Wed. March 10, 2021

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Myth Busters: Concussions

2021 Brain Injury Awareness Month

We want to set the record straight on some of the most common misconceptions about concussions.

Myth #1: You Lose Consciousness When You Sustain A Concussion
Only 10% of individuals who sustain a concussion lose consciousness. Research shows that loss of consciousness does not indicate the severity of a concussion, nor does it affect the long-term recovery and prognosis.

Myth #2: Concussions Happen From Hits To The Head
While sustaining a hard hit or blow to the head is probably the most common means of sustaining a concussion, you can actually get a concussion without getting hit in the head. A concussion can result with a strike or impact that causes your brain to slam against your skull. For example, car accidents, falls, and collisions without a direct blow to the head can jostle the brain and cause a concussion.

Myth #3: Following A Concussion You Have To Stay Awake
In reality, sleep is good and necessary to help the brain recover! Sleeping for a full eight hours is more beneficial for the individual than waking them every hour to ask “Are you okay?” It is safe to sleep following a concussion if you do not exhibit the following symptoms: 

Myth #4: You Can Return To Play As Soon As You Feel Better
Concussions symptoms do not always appear immediately following a traumatic event and may take as long as a week to appear. To allow for full cognitive healing, you should be medically cleared to return to play or strenuous activity. Returning to play too early may cause an increase in symptoms, such as post-traumatic headaches, or even second impact syndrome; if you suffer a concussion before fully healing from the first.

Myth #5: Avoid Physical Activity Following A Concussion
We have learned that avoiding physical activity may actually make individuals worse in their long-term recovery. The current guidelines promote symptom limited activity within the first 24 to 48 hours. Light activity that does not acerbate symptoms is recommended.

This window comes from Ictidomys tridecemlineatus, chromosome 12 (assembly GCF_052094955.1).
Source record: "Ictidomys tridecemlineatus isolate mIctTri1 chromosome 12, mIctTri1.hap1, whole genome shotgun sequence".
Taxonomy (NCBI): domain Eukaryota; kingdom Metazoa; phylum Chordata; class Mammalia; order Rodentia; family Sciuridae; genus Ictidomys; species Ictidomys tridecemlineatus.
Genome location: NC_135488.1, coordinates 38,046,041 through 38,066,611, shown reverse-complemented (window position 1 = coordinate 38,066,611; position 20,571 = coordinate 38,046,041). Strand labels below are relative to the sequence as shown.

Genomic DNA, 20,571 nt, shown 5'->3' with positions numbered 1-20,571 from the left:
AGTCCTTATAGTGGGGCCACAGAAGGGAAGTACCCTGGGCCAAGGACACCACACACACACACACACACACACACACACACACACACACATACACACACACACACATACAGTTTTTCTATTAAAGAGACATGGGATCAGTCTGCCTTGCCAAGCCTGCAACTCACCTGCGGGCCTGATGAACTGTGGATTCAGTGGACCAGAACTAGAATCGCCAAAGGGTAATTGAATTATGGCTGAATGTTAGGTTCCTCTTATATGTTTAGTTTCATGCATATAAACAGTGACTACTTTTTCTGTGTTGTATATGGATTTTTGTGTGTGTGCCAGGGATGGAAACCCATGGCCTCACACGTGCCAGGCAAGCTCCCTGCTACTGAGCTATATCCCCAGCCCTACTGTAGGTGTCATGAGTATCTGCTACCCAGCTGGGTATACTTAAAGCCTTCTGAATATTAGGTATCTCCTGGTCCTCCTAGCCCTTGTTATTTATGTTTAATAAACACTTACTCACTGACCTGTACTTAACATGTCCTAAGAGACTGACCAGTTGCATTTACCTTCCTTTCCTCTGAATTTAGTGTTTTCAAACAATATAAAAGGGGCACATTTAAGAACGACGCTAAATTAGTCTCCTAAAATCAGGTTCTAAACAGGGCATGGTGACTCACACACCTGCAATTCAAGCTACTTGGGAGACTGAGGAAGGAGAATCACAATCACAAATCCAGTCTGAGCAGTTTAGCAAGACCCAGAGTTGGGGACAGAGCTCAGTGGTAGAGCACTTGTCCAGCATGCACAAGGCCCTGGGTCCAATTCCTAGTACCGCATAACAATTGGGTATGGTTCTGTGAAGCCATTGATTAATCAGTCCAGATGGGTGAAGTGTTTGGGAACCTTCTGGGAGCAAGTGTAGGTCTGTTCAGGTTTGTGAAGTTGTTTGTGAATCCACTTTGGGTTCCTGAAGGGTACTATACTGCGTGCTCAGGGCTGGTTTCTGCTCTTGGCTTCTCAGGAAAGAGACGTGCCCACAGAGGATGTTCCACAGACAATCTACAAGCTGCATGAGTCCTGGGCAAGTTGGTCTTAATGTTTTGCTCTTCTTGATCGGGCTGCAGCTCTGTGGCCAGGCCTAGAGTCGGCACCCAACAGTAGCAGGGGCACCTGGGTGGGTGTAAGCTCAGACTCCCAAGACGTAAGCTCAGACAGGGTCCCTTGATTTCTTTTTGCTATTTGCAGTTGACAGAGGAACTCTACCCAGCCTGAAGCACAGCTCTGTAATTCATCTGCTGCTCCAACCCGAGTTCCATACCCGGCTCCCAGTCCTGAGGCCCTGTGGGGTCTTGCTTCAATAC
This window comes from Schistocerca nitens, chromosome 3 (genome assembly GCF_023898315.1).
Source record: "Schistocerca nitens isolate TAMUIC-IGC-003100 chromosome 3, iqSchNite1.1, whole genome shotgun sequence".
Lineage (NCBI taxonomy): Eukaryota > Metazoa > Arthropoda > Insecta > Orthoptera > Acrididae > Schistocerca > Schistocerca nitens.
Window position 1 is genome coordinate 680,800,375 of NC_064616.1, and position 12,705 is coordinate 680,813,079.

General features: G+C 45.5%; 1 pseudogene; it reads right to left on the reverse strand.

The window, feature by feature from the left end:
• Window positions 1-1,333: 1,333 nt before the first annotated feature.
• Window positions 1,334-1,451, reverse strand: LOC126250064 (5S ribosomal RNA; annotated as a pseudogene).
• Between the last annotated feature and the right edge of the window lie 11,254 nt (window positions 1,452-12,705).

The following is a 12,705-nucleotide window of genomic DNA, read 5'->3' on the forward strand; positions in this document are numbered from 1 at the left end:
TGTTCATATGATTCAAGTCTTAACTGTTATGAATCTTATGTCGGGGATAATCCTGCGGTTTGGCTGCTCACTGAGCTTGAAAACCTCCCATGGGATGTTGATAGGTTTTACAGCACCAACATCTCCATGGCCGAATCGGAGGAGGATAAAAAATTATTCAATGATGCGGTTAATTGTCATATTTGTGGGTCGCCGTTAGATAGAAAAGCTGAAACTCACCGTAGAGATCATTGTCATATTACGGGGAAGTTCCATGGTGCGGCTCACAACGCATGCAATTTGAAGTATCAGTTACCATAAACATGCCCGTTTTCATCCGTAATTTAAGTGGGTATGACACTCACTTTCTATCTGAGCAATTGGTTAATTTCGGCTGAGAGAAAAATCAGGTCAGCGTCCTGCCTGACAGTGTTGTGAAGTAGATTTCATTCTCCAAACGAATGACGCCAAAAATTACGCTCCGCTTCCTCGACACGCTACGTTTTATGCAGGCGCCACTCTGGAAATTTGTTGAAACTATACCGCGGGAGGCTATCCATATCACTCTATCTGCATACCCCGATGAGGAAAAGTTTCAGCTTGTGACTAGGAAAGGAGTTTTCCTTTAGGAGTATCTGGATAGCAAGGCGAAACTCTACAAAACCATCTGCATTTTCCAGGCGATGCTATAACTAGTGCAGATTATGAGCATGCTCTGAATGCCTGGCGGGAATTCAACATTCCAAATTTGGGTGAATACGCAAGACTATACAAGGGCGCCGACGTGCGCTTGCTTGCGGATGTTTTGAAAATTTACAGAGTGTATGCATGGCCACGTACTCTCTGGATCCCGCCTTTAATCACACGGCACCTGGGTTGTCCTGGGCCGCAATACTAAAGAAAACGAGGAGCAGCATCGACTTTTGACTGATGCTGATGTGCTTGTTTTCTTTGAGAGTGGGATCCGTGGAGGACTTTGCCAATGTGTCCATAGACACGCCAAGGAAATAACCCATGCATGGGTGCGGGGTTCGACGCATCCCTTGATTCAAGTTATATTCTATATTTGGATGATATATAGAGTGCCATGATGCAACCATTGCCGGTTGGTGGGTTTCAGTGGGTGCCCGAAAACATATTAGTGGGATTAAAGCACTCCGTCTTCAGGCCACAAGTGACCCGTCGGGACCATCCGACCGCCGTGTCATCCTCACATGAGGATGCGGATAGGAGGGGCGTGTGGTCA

Myth #6: Don’t Look At Screens
Don’t read a book. Don’t watch TV. Sit in complete darkness. These are all myths! If these activities increase symptoms, you should avoid them in the very early stages of a concussion. New studies show that individuals who had five days of strict rest did worse than patients who rested for two days and gradually increased their activity.

Myth #7: A Concussion Is A Bruise To The Brain
A bruise to the brain or cerebral contusion is the bleeding on the brain due to localized trauma. A concussion refers to more widespread brain trauma and new research shows that it is a result of the axons stretching quickly and injures the white matter deep in the brain. A concussion is NOT a more severe form of a contusion.

Myth #8: You Can Diagnose A Concussion With MRI Or CT Scan
About 95% of concussions will show no findings on imaging. A concussion is a functional injury and is not visible. MRIs and CT scans will show structural damage to the brain.

Myth #9: You Can Treat A Concussion With Medication
There is no evidence supporting that medications will successfully treat a concussion. In fact, medications often come with side effects that are similar to the symptoms of a concussion. Other therapies like a hyperbaric chamber or laser therapy simply don’t have evidence to suggest these help heal a concussion.

Myth #10: There Is No Treatment For A Concussion
This is wrong! There are effective treatment protocols for concussions, including:

  • Rehabilitation (visual, ocular, motor)
  • Exercise
  • Treatment of the neck (passive and active treatment of the neck)
  • Movement patterns and cervical joint reposition area testing
  • Diet
  • Cognitive behavioral therapy (CBT)

For more information or to schedule with one of Pivot’s trained concussions specialists, contact us!